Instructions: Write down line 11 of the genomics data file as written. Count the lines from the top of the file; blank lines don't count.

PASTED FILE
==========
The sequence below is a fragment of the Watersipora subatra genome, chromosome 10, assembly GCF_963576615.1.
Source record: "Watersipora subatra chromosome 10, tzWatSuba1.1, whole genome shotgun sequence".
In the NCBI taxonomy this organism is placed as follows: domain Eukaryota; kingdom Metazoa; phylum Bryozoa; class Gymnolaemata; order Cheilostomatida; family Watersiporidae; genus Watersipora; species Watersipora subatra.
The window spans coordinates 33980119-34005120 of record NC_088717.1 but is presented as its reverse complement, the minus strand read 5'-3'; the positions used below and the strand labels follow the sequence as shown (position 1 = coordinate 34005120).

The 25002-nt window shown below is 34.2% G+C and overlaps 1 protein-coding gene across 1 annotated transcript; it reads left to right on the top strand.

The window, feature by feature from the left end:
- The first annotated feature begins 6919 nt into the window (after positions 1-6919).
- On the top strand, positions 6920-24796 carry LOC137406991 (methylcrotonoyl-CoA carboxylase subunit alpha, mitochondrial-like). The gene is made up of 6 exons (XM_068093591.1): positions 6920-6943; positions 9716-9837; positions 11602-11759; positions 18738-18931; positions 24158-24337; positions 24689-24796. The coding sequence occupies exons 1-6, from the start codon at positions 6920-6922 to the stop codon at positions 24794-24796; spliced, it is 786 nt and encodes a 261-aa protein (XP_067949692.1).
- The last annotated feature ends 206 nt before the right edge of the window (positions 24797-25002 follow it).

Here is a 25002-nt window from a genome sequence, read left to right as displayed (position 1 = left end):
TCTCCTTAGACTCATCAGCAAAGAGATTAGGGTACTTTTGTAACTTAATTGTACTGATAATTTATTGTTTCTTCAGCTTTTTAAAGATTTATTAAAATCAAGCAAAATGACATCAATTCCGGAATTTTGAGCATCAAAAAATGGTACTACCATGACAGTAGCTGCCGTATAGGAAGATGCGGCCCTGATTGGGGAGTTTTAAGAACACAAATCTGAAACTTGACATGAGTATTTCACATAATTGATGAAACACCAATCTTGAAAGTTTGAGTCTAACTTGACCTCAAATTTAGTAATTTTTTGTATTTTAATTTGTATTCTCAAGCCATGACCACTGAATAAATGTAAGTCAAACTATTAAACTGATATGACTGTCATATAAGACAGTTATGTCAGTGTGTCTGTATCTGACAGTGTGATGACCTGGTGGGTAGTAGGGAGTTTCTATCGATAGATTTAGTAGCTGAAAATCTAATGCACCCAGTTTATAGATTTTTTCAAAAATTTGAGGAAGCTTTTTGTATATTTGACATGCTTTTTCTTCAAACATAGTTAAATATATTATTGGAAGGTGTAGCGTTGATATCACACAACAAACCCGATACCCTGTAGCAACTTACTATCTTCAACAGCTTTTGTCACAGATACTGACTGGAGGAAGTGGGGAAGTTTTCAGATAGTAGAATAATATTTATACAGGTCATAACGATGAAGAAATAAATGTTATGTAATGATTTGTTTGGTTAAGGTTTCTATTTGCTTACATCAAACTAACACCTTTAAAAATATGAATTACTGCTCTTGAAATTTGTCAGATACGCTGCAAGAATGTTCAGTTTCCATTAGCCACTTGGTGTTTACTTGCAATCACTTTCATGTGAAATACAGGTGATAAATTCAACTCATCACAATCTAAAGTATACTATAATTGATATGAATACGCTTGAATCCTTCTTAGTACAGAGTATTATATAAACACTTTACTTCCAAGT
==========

TCTCCTTAGACTCATCAGCAAAGAGATTAGGGTACTTTTGTAACTTAATTGTACTGATAATTTATTGTTTCTTCAGCTTTTTAAAGATTTATTAAAATCAAGCAAAATGACATCAATTCCGGAATTTTGAGCATCAAAAAATGGTACTACCATGACAGTAGCTGCCGTATAGGAAGATGCGGCCCTGATTGGGGAGTTTTAAGAACACAAATCTGAAACTTGACATGAGTATTTCACATAATTGATGAAACACCAATCTTGAAAGTTTGAGTCTAACTTGACCTCAAATTTAGTAATTTTTTGTATTTTAATTTGTATTCTCAAGCCATGACCACTGAATAAATGTAAGTCAAACTATTAAACTGATATGACTGTCATATAAGACAGTTATGTCAGTGTGTCTGTATCTGACAGTGTGATGACCTGGTGGGTAGTAGGGAGTTTCTATCGATAGATTTAGTAGCTGAAAATCTAATGCACCCAGTTTATAGATTTTTTCAAAAATTTGAGGAAGCTTTTTGTATATTTGACATGCTTTTTCTTCAAACATAGTTAAATATATTATTGGAAGGTGTAGCGTTGATATCACACAACAAACCCGATACCCTGTAGCAACTTACTATCTTCAACAGCTTTTGTCACAGATACTGACTGGAGGAAGTGGGGAAGTTTTCAGATAGTAGAATAATATTTATACAGGTCATAACGATGAAGAAATAAATGTTATGTAATGATTTGTTTGGTTAAGGTTTCTATTTGCTTACATCAAACTAACACCTTTAAAAATATGAATTACTGCTCTTGAAATTTGTCAGATACGCTGCAAGAATGTTCAGTTTCCATTAGCCACTTGGTGTTTACTTGCAATCACTTTCATGTGAAATACAGGTGATAAATTCAACTCATCACAATCTAAAGTATACTATAATTGATATGAATACGCTTGAATCCTTCTTAGTACAGAGTATTATATAAACACTTTACTTCCAAGT